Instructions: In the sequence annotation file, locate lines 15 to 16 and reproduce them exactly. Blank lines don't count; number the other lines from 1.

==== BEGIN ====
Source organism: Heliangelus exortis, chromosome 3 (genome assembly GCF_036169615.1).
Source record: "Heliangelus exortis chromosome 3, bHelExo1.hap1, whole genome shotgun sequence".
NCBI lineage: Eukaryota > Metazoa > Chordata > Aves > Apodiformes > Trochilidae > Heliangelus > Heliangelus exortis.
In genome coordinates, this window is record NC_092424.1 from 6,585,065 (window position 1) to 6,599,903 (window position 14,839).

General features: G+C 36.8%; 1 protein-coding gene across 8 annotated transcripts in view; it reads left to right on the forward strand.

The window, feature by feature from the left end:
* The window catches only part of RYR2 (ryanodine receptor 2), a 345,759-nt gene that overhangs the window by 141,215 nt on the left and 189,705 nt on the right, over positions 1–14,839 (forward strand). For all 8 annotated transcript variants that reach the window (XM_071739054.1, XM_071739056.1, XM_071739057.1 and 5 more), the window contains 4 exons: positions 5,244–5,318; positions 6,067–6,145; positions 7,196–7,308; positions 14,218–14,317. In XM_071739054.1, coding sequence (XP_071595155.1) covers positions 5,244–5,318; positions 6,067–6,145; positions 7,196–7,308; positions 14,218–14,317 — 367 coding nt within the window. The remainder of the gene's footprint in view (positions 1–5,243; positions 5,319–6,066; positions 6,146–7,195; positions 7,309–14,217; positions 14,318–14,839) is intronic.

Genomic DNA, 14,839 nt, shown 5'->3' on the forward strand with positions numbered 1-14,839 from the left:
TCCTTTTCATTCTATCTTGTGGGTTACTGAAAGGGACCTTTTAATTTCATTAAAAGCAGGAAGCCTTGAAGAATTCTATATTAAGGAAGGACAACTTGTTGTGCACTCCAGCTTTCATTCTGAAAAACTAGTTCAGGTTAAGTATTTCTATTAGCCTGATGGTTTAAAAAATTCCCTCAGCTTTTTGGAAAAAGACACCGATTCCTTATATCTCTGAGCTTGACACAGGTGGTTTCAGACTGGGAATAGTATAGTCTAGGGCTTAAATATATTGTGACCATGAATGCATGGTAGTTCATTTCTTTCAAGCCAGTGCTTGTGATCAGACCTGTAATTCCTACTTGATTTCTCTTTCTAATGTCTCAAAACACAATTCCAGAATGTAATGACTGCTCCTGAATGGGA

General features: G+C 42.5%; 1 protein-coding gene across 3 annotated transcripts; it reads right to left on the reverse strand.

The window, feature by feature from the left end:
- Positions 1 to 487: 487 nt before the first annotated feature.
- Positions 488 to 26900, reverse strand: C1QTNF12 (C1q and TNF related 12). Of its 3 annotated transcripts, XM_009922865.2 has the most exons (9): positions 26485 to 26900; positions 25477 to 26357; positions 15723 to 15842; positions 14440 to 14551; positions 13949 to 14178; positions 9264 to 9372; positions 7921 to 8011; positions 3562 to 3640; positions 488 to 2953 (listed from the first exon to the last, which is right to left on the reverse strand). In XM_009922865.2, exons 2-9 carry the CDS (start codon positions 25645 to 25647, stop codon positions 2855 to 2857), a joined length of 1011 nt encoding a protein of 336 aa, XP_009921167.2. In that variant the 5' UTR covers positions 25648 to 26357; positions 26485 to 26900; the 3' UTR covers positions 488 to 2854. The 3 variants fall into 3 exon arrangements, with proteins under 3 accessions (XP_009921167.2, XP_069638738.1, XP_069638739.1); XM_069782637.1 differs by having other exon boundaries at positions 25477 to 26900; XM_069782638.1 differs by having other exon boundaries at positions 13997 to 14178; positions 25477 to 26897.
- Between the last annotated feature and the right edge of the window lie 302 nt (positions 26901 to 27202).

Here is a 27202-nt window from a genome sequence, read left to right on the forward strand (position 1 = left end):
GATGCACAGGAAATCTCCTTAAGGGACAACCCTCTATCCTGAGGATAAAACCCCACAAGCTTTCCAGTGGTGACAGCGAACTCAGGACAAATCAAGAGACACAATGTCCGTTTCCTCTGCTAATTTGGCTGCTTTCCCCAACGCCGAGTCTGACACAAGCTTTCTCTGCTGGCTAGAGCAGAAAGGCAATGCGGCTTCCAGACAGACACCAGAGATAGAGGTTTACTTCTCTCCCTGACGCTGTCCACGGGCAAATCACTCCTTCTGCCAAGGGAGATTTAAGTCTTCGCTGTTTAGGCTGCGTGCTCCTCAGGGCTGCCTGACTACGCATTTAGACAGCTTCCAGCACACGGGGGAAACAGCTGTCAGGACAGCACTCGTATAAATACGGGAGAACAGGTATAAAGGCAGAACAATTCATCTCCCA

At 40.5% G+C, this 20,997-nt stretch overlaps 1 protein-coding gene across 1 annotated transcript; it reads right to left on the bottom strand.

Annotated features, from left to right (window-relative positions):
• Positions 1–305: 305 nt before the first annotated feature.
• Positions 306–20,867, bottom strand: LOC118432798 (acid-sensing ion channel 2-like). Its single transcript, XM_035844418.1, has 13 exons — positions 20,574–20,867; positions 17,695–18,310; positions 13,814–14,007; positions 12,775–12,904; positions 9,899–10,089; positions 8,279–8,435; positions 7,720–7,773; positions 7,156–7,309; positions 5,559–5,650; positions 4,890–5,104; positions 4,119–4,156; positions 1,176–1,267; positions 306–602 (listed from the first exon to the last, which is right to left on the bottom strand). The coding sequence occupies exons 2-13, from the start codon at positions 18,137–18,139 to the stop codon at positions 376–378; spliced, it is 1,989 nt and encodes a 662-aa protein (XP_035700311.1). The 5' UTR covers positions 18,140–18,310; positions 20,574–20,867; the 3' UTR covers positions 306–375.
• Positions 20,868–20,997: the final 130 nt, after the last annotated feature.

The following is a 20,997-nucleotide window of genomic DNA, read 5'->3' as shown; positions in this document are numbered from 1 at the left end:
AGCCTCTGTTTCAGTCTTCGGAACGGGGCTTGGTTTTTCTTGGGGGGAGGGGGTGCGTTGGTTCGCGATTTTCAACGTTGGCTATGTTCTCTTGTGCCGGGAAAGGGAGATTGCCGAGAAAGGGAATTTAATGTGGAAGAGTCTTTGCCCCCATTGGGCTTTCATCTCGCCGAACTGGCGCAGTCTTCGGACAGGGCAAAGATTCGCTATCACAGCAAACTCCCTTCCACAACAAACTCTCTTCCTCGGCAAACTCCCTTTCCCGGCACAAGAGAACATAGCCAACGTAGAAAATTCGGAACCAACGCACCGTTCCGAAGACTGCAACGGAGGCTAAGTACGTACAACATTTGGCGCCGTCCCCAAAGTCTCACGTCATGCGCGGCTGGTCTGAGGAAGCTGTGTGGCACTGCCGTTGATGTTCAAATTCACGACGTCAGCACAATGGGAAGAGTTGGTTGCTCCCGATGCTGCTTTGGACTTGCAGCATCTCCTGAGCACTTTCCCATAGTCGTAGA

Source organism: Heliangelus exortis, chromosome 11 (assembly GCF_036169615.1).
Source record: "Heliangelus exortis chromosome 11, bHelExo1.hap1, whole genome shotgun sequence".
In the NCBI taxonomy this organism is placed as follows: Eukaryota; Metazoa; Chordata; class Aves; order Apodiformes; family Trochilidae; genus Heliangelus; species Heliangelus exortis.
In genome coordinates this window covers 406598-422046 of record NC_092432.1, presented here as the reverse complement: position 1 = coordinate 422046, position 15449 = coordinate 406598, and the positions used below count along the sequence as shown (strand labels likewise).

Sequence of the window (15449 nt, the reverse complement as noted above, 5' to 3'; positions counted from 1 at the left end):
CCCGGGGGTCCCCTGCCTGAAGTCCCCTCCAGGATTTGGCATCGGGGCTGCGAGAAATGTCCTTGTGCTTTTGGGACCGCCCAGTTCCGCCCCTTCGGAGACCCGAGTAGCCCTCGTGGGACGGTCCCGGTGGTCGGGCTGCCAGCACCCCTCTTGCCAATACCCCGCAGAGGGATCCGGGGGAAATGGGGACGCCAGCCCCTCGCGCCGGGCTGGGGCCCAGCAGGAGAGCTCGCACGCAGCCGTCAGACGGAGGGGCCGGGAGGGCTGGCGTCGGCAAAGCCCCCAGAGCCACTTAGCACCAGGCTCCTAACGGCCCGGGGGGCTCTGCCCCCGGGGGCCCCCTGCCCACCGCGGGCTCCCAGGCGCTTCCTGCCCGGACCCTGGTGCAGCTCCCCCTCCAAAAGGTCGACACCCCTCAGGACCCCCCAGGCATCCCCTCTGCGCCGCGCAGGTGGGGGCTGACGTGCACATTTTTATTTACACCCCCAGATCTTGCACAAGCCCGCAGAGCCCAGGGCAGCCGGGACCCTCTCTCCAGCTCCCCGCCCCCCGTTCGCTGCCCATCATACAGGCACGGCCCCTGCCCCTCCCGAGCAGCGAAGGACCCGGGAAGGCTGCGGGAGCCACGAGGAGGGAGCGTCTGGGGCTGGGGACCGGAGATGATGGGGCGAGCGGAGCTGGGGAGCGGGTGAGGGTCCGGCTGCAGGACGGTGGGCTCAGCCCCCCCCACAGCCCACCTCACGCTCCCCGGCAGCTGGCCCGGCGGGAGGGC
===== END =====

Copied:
Here is a 27202-nt window from a genome sequence, read left to right on the forward strand (position 1 = left end):
GATGCACAGGAAATCTCCTTAAGGGACAACCCTCTATCCTGAGGATAAAACCCCACAAGCTTTCCAGTGGTGACAGCGAACTCAGGACAAATCAAGAGACACAATGTCCGTTTCCTCTGCTAATTTGGCTGCTTTCCCCAACGCCGAGTCTGACACAAGCTTTCTCTGCTGGCTAGAGCAGAAAGGCAATGCGGCTTCCAGACAGACACCAGAGATAGAGGTTTACTTCTCTCCCTGACGCTGTCCACGGGCAAATCACTCCTTCTGCCAAGGGAGATTTAAGTCTTCGCTGTTTAGGCTGCGTGCTCCTCAGGGCTGCCTGACTACGCATTTAGACAGCTTCCAGCACACGGGGGAAACAGCTGTCAGGACAGCACTCGTATAAATACGGGAGAACAGGTATAAAGGCAGAACAATTCATCTCCCA